The chief inspector of hospitals has issued an immediate warning to a Midland health trust after serious concerns about the running of its two A&E departments.
A damning report published by the Care Quality Commission (CQC) found the Worcestershire Acute Hospitals NHS Trust to be understaffed and said children's security was being put at risk.
The CQC has issued immediate actions to be taken following an unannounced inspection in March of the Alexandra Hospital's emergency department, in Redditch.
Inspectors found there were delays in handing over from ambulance crews, shortages of nursing staff and senior medical staff.
They also found there was only one consultant on site after 5pm covering both the Worcestershire Royal Hospital and the Alexandra Hospital site, including trauma calls.
Publishing its report, the regulator said it had taken action to protect the welfare of patients by placing a condition on the trust's registration.
CQC's chief inspector of hospitals, Professor Sir Mike Richards, stated the trust must ensure appropriately skilled and qualified staff assessed patients on their arrival at Worcestershire Royal Hospital's A&E and that patients received a safe and prompt handover from the ambulance service.
The trust must also make immediate improvements with regard to security relating to children being cared for at both hospitals and to staffing levels and the maintenance of equipment at Worcestershire Royal Hospital.
He said: "Our inspectors were concerned at what they found in the emergency departments at Worcestershire Acute Hospitals NHS Trust.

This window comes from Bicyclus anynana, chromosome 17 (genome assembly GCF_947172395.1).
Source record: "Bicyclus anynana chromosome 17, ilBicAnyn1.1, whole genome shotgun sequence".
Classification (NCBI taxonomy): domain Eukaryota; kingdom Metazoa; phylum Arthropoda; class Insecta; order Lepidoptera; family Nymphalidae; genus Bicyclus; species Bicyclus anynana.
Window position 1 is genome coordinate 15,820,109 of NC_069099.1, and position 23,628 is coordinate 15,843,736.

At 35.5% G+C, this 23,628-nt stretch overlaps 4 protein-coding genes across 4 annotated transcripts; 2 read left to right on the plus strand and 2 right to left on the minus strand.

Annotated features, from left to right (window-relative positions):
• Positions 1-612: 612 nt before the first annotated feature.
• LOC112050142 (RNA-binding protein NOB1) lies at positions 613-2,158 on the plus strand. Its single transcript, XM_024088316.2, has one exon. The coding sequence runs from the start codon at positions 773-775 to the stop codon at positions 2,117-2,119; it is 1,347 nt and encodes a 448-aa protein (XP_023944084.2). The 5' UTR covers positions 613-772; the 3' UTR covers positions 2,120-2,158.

"We found there were delays in handovers from ambulance crews, there was a shortage of nursing and senior medical staff and we had concerns about safeguarding procedures concerning children and the management of medicines.
"This is why we took immediate action. Our team gave feedback on their findings to the trust as soon as they had finished their inspection and this was quickly followed by CQC issuing warning notices and placing a condition on the trust's registration.
"Our inspectors will return to the trust unannounced at a future date to check on whether improvements have been made. If improvements are not made, we will consider what further action we need to take.
"Significant work is needed to improve services at the trust so that it meets the standards people have a right to expect."
The announcement comes just days after an independent senate report raised concerns about how the Worcester hospital would cope with extra patient numbers in the planned "reconfiguration" of facilities.
They also warned of serious risks contained in moves to downgrade the emergency department and transfer patients 20 miles away.
The trust also hit the headlines in April after a shortage of beds resulted in some patients being treated in corridors while a senior doctor, usually deployed only in cases of major disasters, had to be sent in to help.
Dr Carl Ellson, chief clinical officer for NHS South Worcestershire CCG, said: "The trust has acted quickly to implement some of the identified improvements and I am hopeful we will continue to see progress over the coming months.
"We have already seen the impact that some of these changes are having at Worcestershire Royal Hospital, on both the standard of care and on the culture within the emergency department.
"We remain committed to supporting the trust through this process and are working closely with them and other partners to make the required changes."